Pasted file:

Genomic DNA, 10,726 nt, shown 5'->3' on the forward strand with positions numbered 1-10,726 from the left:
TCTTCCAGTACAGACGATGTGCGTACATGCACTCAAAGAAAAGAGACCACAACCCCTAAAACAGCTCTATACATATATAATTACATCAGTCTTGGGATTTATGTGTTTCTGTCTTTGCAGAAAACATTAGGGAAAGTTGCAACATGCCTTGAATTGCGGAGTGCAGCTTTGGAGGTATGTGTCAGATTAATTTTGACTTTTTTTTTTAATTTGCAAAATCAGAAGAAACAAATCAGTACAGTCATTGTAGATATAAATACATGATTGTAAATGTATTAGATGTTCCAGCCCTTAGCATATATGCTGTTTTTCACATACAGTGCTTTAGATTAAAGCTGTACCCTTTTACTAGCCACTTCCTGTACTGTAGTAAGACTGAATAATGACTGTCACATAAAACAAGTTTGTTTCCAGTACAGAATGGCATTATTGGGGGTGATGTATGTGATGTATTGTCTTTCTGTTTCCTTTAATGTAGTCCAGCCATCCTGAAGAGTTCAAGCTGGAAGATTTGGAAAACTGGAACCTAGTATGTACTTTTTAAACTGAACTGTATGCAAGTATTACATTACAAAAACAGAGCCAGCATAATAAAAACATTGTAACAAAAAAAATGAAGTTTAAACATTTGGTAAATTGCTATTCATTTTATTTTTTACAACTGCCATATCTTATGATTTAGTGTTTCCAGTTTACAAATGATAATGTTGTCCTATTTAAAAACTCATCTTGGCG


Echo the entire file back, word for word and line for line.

Genomic DNA, 10,726 nt, shown 5'->3' on the forward strand with positions numbered 1-10,726 from the left:
TCTTCCAGTACAGACGATGTGCGTACATGCACTCAAAGAAAAGAGACCACAACCCCTAAAACAGCTCTATACATATATAATTACATCAGTCTTGGGATTTATGTGTTTCTGTCTTTGCAGAAAACATTAGGGAAAGTTGCAACATGCCTTGAATTGCGGAGTGCAGCTTTGGAGGTATGTGTCAGATTAATTTTGACTTTTTTTTTTAATTTGCAAAATCAGAAGAAACAAATCAGTACAGTCATTGTAGATATAAATACATGATTGTAAATGTATTAGATGTTCCAGCCCTTAGCATATATGCTGTTTTTCACATACAGTGCTTTAGATTAAAGCTGTACCCTTTTACTAGCCACTTCCTGTACTGTAGTAAGACTGAATAATGACTGTCACATAAAACAAGTTTGTTTCCAGTACAGAATGGCATTATTGGGGGTGATGTATGTGATGTATTGTCTTTCTGTTTCCTTTAATGTAGTCCAGCCATCCTGAAGAGTTCAAGCTGGAAGATTTGGAAAACTGGAACCTAGTATGTACTTTTTAAACTGAACTGTATGCAAGTATTACATTACAAAAACAGAGCCAGCATAATAAAAACATTGTAACAAAAAAAATGAAGTTTAAACATTTGGTAAATTGCTATTCATTTTATTTTTTACAACTGCCATATCTTATGATTTAGTGTTTCCAGTTTACAAATGATAATGTTGTCCTATTTAAAAACTCATCTTGGCG